Solving the Linux DPI Puzzle
by Billy Biggs <email@example.com>, Sun Dec 5 2004
Linux applications use the DPI reported by the X server when converting from font point size to pixels. "Sans 10" will be a smaller number of pixels if your X server is configured at 75 DPI than if it is at 100 DPI.
How the XFree86 and Xorg servers calculate DPI
The DPI of the X server is determined in the following manner:
1. The -dpi command line option has highest priority.
2. If this is not used, the DisplaySize setting in the X config file is used to derive the DPI, given the screen resolution.
3. If no DisplaySize is given, the monitor size values from DDC are used to derive the DPI, given the screen resolution.
4. If DDC does not specify a size, 75 DPI is used by default.
You can check what DPI your X server is set to by running xdpyinfo | grep resolution in a terminal window.
How X applications choose DPI
For traditional fonts on X, the DPI was chosen as either 75 or 100 depending on which set of fonts was listed first in your X font path.
Xft/fontconfig added a new DPI parameter as an X resource (Xft.dpi). If set, this value is used by both Qt 3 and GTK+ 2 when rendering. If it is not set, Xft, GTK+-2 and Qt 3 will all fall back to using the DPI reported by the X display.
GNOME also offers an interface to set the Xft DPI. If "gnome-settings-daemon" is running, this will advertise the DPI value set in the gnome-font-properties dialog to GNOME applications via XSETTINGS, and set the Xft.dpi X resource. Any Qt application started after gnome-settings-daemon is running will use the Xft.dpi value configured by GNOME.
Problem: choosing default font sizes
Having a standardized DPI is important for choosing good default font sizes.
Windows machines use the DPI value as a way of globally changing font size. Windows XP defaults to 96 DPI. Changing to large font mode increases the DPI to 120. Users can also specify a custom DPI value. The default application font on Windows is "Tahoma 8".
MacOS X standardizes on 72 DPI, which means that fonts are smaller on the Mac at the same point size as on Windows. The default font on my MacOS X laptop is "Lucida Grande 13".
GTK+ uses a default application font of "Sans 10". This size seems to be chosen assuming a screen configured to 96 DPI.
DPI in practice
The DPI used on a Linux desktop is defined by the following:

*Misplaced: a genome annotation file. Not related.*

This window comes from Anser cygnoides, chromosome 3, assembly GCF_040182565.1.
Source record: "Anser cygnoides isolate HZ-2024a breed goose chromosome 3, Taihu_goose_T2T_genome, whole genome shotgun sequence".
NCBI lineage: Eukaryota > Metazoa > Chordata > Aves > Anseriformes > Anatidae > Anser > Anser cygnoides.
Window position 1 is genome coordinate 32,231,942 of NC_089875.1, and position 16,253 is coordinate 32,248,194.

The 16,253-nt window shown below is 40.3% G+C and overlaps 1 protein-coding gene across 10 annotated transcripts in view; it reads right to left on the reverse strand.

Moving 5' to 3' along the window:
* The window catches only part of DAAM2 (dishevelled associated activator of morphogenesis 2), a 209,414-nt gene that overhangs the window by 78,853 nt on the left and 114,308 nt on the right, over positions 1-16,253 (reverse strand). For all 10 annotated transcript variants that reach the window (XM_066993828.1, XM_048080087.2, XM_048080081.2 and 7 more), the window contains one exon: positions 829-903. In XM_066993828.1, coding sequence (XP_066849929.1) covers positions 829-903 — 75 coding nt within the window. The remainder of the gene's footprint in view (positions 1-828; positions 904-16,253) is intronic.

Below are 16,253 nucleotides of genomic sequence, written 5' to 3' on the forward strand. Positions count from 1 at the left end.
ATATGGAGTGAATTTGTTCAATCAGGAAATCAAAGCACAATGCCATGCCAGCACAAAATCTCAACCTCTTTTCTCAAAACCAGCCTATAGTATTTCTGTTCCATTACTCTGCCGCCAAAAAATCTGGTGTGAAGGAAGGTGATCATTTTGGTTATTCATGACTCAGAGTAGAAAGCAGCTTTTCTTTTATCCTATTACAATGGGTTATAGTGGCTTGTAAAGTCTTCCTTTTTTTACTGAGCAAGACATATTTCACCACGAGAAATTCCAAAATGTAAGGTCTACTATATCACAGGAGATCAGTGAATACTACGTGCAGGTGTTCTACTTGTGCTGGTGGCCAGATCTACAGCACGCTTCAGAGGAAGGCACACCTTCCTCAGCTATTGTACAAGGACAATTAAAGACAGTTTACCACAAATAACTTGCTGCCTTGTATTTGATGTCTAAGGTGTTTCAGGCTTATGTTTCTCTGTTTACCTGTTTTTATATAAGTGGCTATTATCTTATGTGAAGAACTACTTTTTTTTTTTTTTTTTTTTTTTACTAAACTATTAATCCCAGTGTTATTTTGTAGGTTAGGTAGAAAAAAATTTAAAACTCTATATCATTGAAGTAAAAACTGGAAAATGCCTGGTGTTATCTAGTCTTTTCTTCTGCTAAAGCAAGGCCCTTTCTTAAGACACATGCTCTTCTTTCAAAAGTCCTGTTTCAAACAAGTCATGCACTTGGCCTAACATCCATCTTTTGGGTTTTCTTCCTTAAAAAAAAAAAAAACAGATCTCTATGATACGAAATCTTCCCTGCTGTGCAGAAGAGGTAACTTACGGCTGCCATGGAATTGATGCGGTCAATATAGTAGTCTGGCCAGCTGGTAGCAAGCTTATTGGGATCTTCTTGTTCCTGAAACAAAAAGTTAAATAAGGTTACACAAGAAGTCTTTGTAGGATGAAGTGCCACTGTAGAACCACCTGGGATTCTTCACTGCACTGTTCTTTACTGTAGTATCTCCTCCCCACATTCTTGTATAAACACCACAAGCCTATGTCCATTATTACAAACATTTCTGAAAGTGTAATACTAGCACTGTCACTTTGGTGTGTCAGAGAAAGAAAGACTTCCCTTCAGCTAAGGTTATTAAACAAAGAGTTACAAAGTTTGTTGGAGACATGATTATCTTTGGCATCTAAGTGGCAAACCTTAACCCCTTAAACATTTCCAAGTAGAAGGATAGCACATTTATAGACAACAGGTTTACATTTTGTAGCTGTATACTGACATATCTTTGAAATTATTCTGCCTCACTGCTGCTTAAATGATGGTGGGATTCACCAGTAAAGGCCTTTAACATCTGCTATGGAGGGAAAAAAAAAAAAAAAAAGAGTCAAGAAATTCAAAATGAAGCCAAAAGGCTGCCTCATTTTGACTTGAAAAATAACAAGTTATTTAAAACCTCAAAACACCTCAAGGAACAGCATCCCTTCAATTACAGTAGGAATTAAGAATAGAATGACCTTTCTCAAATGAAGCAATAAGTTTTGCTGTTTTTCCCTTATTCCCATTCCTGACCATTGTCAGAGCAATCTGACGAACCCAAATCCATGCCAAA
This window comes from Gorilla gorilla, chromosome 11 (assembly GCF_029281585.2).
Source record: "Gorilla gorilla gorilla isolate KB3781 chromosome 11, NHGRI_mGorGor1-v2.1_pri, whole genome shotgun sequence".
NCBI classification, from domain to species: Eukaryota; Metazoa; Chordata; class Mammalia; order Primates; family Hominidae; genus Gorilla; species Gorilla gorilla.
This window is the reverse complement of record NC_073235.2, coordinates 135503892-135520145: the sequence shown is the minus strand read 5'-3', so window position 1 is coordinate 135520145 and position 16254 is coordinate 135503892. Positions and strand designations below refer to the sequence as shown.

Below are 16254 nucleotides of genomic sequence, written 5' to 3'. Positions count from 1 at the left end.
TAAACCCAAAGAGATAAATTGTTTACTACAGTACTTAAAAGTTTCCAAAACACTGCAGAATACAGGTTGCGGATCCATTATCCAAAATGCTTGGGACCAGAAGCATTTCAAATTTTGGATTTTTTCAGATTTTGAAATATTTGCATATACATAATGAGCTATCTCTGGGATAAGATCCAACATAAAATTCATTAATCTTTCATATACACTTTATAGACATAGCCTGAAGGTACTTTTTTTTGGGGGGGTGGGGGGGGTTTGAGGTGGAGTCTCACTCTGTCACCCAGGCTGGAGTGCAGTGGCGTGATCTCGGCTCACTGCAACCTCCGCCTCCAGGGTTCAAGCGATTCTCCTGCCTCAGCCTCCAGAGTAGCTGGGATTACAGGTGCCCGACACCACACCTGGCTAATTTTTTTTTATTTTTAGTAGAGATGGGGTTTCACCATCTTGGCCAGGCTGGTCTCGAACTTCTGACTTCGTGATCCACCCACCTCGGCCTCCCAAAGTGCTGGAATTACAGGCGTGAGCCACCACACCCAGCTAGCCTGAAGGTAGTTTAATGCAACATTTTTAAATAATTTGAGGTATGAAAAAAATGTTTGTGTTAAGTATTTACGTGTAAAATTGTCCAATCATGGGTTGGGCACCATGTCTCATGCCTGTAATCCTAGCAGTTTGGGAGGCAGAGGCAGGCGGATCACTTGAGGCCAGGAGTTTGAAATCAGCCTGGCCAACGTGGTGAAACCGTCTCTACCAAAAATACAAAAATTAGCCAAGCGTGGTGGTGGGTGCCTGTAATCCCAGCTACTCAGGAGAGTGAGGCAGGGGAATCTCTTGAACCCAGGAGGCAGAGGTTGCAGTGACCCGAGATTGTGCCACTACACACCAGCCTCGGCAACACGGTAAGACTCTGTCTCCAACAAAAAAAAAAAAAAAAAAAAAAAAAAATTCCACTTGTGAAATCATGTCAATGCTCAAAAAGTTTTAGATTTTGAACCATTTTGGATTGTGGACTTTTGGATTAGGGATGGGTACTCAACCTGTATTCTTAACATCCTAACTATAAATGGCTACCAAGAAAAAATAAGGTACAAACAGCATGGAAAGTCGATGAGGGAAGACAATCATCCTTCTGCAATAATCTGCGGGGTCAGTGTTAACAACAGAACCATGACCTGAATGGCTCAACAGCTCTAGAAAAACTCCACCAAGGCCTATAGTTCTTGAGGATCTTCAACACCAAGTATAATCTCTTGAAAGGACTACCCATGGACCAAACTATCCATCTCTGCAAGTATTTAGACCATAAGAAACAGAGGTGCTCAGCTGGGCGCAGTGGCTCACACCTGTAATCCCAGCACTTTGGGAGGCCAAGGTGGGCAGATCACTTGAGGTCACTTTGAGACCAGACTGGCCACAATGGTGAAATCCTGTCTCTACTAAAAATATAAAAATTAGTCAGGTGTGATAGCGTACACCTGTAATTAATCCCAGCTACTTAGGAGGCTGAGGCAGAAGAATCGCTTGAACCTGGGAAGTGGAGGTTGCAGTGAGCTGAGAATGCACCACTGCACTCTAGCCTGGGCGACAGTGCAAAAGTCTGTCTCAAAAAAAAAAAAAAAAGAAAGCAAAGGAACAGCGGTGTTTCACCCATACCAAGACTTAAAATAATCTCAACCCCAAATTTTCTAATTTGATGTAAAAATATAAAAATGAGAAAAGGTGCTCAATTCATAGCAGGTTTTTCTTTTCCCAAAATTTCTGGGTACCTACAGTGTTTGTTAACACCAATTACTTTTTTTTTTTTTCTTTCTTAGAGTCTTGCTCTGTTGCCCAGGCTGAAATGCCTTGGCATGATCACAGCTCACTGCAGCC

1. If gnome-settings-daemon is running, it defaults to 96 DPI, and all GTK+/Qt applications will use this value. Your fonts will appear as intended.
2. Otherwise, some distributions launch X using "-dpi 100". Fonts will appear as intended.
3. If your monitor announces a size via DDC, X will derive its DPI from these values. These values are unreliable, and regardless, this is not a good way to determine font sizes. The result is fonts which are usually either too big or too small.
4. Your X server uses 75 DPI, and your fonts are all too small.
In one weekend supporting tvtime and Eclipse on IRC, I saw the following DPI values from various users, all of whom were using the default X setup from their distribution: 75x75, 85x80, 100x100, 117x115, and 133x133.
I strongly believe that fonts on Linux should pick a standard default DPI value, and thereby standardize the pixel sizes of fonts on Linux desktops. Applications and desktop systems cannot reliably choose default font sizes without this. My proposal is that we standardize this value in Xft.dpi so that it does not affect the DPI reported by the X server for applications which may find this information useful.
The proposal is as follows:
1. Decide on 96 DPI as the default, since this is already quite popular and matches all default GNOME desktops.
2. Distributions should set the X resource "Xft.dpi" in an Xresources file sourced by all X servers.
Here is the code for inclusion in the Xresources file:
Should the X server DPI match the Xft DPI?
There are conflicting ideas about whether screen DPI is useful or not. Configuring Xft to use the default value of 96.0 is much less controversial, as it only applies to fonts.
Why is a fixed default DPI better than an autodetected one?
An obvious criticism of this proposal is that it is proposing a single and arbitrary DPI, which seems to go against the whole concept of "dots per inch". Having a DPI value calculated based on the monitor size is appealing.
The reasons why I believe a fixed DPI is a good idea are as follows:
1. User interfaces are designed in terms of pixels. Having a standard default fixed DPI makes it possible for application and desktop developers to choose reasonable default fonts that will be readable even at low DPI.
2. Font hints are specified for certain popular font sizes. Changing the DPI can affect the appearance of text, not just its size.
3. DPI applies well to printing, but not well to the screen. If I project my laptop display on a screen for a presentation, the theoretical DPI has clearly changed, but I do not want all of my fonts to suddenly change with it. DPI values for computer screens are simply convention and not meaningful.
4. Other operating systems like Windows and MacOS choose arbitrary DPI values rather than auto-calculate it.